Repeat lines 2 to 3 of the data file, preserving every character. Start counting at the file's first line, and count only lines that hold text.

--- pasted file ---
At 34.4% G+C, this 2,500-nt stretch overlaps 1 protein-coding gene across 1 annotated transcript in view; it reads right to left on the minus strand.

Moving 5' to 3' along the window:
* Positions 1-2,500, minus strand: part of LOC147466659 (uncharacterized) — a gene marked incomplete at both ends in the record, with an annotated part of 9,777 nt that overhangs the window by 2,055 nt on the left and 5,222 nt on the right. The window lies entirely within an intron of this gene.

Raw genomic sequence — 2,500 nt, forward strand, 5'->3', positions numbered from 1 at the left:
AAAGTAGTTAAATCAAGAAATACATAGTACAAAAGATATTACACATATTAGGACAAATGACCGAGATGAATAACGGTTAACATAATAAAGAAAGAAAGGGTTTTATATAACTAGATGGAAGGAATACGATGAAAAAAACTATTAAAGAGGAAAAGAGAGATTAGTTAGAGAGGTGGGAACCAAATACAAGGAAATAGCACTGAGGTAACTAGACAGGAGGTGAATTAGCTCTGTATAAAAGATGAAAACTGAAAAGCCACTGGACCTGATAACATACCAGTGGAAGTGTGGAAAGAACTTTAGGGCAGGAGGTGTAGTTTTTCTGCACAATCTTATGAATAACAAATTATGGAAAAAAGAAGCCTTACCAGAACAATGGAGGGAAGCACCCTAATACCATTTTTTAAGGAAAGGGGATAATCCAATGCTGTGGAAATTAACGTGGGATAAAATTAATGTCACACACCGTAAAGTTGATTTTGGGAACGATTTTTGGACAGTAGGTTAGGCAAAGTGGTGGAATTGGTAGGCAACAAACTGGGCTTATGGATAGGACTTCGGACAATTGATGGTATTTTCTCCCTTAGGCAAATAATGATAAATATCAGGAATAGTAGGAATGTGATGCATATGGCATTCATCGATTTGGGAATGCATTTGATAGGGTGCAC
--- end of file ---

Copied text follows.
Moving 5' to 3' along the window:
* Positions 1-2,500, minus strand: part of LOC147466659 (uncharacterized) — a gene marked incomplete at both ends in the record, with an annotated part of 9,777 nt that overhangs the window by 2,055 nt on the left and 5,222 nt on the right. The window lies entirely within an intron of this gene.